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Washington, DC: National Aeronautics and Space Administration, NASA History Division, 2010. Presumed first edition/first printing. Hardcover. Sewn binding. Cloth over boards. xviii, 392,  pages. Monographs in Aerospace History. Illustrations. Bibliographic Essay. Interview List. List of Images. Index. Robert S. Arrighi is an archivist and historian at NASA’s Glenn Research Center in Cleveland, Ohio. He has worked on numerous textual and audiovisual collections, many of which have been central for his histories of several historic test facilities at the Center. He is the coauthor of NASA’s Nuclear Frontier (2004) and author of Revolutionary Atmosphere: History of the Altitude Wind Tunnel and Space Chambers (2010), Pursuit of Power: NASA Glenn’s Propulsion Systems Laboratory No. 1 and 2 (2012), and other works. He has also curated complementary websites and interactives. His Altitude Wind Tunnel Interactive CD-ROM won SHFG’s Powell Award in 2009.
Arthur D. Little. Presumed First Edition, First printing thus. Wraps. Format is approximately 8.25 inches by 11.75 inches. 16 pages [pages 1/2 and 15/16 duplicated and bound in. Illustrations. Scarce business advertisement/ephemera. Arthur D. Little is an international management consulting firm originally headquartered in Boston, Massachusetts, United States, and formally incorporated by that name in 1909 by Arthur Dehon Little, an MIT chemist who had discovered acetate. Arthur D. Little pioneered the concept of contracted professional services. The company played key roles in the development of business strategy, operations research, the word processor, the first synthetic penicillin, LexisNexis, SABRE and NASDAQ. Today the company is a multi-national management consulting firm operating as a partnership.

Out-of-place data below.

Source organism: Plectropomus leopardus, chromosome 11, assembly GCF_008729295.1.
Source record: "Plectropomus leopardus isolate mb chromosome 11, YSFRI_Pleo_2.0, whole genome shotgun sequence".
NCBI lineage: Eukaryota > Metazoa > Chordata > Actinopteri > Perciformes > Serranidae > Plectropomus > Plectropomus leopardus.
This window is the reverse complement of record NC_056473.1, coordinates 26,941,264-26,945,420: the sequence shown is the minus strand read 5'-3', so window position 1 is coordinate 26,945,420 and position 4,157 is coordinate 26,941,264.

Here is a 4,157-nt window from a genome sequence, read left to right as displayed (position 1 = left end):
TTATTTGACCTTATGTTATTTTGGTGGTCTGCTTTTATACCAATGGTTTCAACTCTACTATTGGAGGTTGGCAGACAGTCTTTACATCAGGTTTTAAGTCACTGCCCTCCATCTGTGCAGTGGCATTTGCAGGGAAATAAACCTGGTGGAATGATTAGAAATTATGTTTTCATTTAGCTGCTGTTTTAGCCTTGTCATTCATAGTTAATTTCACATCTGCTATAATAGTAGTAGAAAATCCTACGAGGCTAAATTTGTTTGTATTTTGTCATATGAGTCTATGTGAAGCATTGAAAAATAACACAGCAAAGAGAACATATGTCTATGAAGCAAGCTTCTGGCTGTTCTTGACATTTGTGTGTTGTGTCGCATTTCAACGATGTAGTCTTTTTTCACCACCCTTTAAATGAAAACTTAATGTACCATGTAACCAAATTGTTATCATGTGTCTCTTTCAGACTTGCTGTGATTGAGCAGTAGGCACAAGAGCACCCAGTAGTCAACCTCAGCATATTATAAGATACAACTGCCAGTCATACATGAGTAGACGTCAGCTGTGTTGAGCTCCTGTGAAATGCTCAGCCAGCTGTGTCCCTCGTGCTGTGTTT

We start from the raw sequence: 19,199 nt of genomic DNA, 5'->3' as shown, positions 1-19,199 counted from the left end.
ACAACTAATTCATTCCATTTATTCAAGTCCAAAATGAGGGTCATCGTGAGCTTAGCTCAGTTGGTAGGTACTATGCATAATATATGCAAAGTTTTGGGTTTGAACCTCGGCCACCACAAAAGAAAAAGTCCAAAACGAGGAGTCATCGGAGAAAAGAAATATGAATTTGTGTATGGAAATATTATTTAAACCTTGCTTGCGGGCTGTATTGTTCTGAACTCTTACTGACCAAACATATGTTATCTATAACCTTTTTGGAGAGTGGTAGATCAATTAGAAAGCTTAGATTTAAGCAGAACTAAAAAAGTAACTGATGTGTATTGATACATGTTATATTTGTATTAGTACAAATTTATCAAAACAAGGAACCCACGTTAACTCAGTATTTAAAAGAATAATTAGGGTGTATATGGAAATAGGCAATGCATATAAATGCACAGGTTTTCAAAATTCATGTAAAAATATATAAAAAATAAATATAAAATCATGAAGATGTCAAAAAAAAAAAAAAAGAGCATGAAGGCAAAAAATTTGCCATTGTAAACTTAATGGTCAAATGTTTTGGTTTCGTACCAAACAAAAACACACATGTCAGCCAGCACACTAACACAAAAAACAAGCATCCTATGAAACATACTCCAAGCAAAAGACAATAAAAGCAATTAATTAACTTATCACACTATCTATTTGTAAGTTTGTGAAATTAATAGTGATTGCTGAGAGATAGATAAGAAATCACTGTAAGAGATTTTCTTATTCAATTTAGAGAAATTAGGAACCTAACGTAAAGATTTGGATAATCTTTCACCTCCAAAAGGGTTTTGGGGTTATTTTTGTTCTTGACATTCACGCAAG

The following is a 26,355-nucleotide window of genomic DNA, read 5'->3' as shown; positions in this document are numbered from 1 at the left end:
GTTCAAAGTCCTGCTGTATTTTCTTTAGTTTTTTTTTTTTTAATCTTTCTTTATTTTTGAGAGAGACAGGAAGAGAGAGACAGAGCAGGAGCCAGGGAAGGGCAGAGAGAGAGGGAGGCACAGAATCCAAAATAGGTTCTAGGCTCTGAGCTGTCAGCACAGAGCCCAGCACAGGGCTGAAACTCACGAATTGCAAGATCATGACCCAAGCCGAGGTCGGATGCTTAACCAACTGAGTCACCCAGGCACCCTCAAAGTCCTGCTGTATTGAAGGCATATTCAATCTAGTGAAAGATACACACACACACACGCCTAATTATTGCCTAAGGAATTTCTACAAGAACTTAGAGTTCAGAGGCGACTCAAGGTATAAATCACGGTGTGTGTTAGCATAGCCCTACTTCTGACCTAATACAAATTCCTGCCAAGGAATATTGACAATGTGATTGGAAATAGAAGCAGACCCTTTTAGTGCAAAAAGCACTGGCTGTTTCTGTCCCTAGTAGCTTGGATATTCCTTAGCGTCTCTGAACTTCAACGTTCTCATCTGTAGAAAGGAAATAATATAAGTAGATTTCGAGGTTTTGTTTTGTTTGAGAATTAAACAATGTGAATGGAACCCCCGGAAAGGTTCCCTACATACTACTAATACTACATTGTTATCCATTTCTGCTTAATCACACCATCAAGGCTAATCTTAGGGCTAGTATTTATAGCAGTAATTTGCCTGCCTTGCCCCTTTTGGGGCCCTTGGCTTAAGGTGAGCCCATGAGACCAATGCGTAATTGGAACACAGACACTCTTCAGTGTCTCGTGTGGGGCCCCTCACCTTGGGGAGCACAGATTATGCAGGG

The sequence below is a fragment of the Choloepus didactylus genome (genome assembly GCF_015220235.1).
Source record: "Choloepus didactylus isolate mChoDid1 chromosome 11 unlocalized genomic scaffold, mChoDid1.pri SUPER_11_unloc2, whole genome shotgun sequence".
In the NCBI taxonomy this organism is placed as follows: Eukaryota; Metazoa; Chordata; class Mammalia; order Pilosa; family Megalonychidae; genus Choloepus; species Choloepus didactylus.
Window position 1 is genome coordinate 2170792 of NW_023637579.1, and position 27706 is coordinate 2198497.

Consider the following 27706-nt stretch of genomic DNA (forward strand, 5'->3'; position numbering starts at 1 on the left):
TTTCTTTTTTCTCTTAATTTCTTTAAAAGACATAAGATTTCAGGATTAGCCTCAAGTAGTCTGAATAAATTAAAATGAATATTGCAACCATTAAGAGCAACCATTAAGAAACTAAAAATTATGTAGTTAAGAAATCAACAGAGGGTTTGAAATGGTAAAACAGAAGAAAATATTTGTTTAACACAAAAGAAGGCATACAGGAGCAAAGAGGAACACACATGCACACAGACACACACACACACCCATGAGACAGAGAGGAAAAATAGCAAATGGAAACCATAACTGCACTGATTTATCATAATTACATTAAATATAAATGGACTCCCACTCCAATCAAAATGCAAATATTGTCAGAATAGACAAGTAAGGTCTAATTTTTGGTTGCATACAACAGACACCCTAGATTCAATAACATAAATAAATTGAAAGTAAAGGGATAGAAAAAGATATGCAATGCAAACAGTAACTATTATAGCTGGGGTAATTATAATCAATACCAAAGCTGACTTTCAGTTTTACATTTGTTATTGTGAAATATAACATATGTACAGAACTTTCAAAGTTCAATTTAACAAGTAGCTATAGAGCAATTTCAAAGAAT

New York: Random House Reference Pub. 2000. First Edition. First Printing. 128, illus., index, usual library markings, DJ in plastic sleeve, DJ pasted to boards "Scientific American" presents over 60 inventions developed by NASA for use in space and shows how they are used every day on Earth. Vividly designed spreads and clear diagrams explain how each works. Organized by subject, with cross-references.
New York: McGraw-Hill, . Hardcover. 24 cm, 422 pages, illustrations. Name written in ink inside front board, DJ worn, torn in places, and missing small pieces. Space Communications can be defined as communications between a vehicle in outer space and Earth, using high-frequency electromagnetic radiation (radio waves). Provision for such communication is an essential requirement of any space mission. The total communication system ordinarily includes (1) command, the transmission of instructions to the spacecraft; (2) telemetry, the transmission of scientific and applications data from the spacecraft to Earth; and (3) tracking, the determination of the distance (range) from Earth to the spacecraft and its radial velocity (range-rate) toward or away from Earth by the measurement of the round-trip radio transmission time and Doppler frequency shift (magnitude and direction). A specialized but commercially important application, which is excluded from consideration here, is the communications satellite system in which the spacecraft serves solely as a relay station between remote points on Earth.